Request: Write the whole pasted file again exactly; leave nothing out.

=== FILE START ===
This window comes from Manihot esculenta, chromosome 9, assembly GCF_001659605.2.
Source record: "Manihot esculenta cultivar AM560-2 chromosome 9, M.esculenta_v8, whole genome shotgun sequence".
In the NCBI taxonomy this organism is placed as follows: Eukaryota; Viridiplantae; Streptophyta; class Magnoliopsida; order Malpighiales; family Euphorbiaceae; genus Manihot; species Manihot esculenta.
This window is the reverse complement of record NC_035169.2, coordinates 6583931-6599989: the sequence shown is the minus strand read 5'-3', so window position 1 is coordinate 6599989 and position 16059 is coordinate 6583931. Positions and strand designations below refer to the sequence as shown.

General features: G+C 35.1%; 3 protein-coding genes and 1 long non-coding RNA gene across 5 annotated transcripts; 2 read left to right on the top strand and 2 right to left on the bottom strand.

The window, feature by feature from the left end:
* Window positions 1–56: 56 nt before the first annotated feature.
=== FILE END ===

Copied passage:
This window comes from Manihot esculenta, chromosome 9, assembly GCF_001659605.2.
Source record: "Manihot esculenta cultivar AM560-2 chromosome 9, M.esculenta_v8, whole genome shotgun sequence".
In the NCBI taxonomy this organism is placed as follows: Eukaryota; Viridiplantae; Streptophyta; class Magnoliopsida; order Malpighiales; family Euphorbiaceae; genus Manihot; species Manihot esculenta.
This window is the reverse complement of record NC_035169.2, coordinates 6583931-6599989: the sequence shown is the minus strand read 5'-3', so window position 1 is coordinate 6599989 and position 16059 is coordinate 6583931. Positions and strand designations below refer to the sequence as shown.

General features: G+C 35.1%; 3 protein-coding genes and 1 long non-coding RNA gene across 5 annotated transcripts; 2 read left to right on the top strand and 2 right to left on the bottom strand.

The window, feature by feature from the left end:
* Window positions 1–56: 56 nt before the first annotated feature.